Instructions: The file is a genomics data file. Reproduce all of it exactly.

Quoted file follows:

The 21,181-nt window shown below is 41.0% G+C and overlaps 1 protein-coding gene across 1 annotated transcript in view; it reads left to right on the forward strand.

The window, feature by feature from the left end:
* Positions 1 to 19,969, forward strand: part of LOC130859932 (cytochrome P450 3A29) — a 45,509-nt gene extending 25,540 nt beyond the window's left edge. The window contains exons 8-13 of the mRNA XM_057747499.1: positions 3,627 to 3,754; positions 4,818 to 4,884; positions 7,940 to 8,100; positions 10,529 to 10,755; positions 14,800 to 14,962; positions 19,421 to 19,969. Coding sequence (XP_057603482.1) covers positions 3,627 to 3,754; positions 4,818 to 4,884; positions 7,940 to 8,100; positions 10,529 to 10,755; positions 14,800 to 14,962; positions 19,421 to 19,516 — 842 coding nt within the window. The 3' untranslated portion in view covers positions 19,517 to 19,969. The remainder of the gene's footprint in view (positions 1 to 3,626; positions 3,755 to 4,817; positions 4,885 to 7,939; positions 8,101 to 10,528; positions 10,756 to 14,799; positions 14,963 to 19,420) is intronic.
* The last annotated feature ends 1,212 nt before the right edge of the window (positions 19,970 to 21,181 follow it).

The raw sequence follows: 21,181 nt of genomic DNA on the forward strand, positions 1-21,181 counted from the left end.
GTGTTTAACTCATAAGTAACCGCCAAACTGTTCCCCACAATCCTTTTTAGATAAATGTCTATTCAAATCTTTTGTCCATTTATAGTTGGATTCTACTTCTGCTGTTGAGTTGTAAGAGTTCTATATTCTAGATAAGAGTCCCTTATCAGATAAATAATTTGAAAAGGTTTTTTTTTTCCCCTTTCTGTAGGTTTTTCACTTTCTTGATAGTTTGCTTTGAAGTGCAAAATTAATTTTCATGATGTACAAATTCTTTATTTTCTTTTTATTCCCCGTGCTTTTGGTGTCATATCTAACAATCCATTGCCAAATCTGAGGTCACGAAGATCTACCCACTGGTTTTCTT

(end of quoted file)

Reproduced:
The 21,181-nt window shown below is 41.0% G+C and overlaps 1 protein-coding gene across 1 annotated transcript in view; it reads left to right on the forward strand.

The window, feature by feature from the left end:
* Positions 1 to 19,969, forward strand: part of LOC130859932 (cytochrome P450 3A29) — a 45,509-nt gene extending 25,540 nt beyond the window's left edge. The window contains exons 8-13 of the mRNA XM_057747499.1: positions 3,627 to 3,754; positions 4,818 to 4,884; positions 7,940 to 8,100; positions 10,529 to 10,755; positions 14,800 to 14,962; positions 19,421 to 19,969. Coding sequence (XP_057603482.1) covers positions 3,627 to 3,754; positions 4,818 to 4,884; positions 7,940 to 8,100; positions 10,529 to 10,755; positions 14,800 to 14,962; positions 19,421 to 19,516 — 842 coding nt within the window. The 3' untranslated portion in view covers positions 19,517 to 19,969. The remainder of the gene's footprint in view (positions 1 to 3,626; positions 3,755 to 4,817; positions 4,885 to 7,939; positions 8,101 to 10,528; positions 10,756 to 14,799; positions 14,963 to 19,420) is intronic.
* The last annotated feature ends 1,212 nt before the right edge of the window (positions 19,970 to 21,181 follow it).

The raw sequence follows: 21,181 nt of genomic DNA on the forward strand, positions 1-21,181 counted from the left end.
GTGTTTAACTCATAAGTAACCGCCAAACTGTTCCCCACAATCCTTTTTAGATAAATGTCTATTCAAATCTTTTGTCCATTTATAGTTGGATTCTACTTCTGCTGTTGAGTTGTAAGAGTTCTATATTCTAGATAAGAGTCCCTTATCAGATAAATAATTTGAAAAGGTTTTTTTTTTCCCCTTTCTGTAGGTTTTTCACTTTCTTGATAGTTTGCTTTGAAGTGCAAAATTAATTTTCATGATGTACAAATTCTTTATTTTCTTTTTATTCCCCGTGCTTTTGGTGTCATATCTAACAATCCATTGCCAAATCTGAGGTCACGAAGATCTACCCACTGGTTTTCTT